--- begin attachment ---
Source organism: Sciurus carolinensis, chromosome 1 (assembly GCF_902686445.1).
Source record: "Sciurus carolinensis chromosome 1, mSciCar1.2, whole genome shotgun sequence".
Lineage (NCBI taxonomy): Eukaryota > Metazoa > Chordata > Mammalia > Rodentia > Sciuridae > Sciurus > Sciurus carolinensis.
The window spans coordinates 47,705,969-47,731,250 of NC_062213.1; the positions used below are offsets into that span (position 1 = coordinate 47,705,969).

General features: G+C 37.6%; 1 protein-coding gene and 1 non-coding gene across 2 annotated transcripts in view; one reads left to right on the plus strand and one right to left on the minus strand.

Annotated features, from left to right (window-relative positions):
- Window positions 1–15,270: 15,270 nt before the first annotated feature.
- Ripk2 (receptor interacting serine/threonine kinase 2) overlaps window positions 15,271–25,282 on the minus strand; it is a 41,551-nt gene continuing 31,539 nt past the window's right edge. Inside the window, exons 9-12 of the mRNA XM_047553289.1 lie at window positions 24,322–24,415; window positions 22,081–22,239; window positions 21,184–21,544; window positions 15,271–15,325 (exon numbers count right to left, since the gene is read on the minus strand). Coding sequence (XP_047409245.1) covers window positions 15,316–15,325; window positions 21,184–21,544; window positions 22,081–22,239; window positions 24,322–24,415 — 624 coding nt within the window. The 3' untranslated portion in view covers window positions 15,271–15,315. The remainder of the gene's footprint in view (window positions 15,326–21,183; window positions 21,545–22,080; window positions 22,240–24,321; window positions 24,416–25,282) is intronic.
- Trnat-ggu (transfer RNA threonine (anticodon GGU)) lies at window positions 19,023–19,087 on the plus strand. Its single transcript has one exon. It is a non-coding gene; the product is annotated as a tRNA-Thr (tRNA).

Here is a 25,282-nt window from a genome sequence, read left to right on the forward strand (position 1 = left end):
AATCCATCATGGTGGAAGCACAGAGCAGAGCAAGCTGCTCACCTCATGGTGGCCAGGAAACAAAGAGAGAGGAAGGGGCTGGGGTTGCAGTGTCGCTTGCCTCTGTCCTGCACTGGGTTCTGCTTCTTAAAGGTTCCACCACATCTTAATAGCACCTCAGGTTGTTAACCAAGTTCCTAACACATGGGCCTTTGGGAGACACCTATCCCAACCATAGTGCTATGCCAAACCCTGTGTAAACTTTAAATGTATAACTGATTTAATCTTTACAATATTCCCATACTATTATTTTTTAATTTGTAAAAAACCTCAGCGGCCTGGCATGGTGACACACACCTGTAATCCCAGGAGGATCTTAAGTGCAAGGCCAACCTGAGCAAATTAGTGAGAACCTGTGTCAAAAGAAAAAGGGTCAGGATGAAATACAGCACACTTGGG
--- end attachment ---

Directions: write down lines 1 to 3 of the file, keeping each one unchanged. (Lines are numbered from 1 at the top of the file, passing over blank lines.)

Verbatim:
Source organism: Sciurus carolinensis, chromosome 1 (assembly GCF_902686445.1).
Source record: "Sciurus carolinensis chromosome 1, mSciCar1.2, whole genome shotgun sequence".
Lineage (NCBI taxonomy): Eukaryota > Metazoa > Chordata > Mammalia > Rodentia > Sciuridae > Sciurus > Sciurus carolinensis.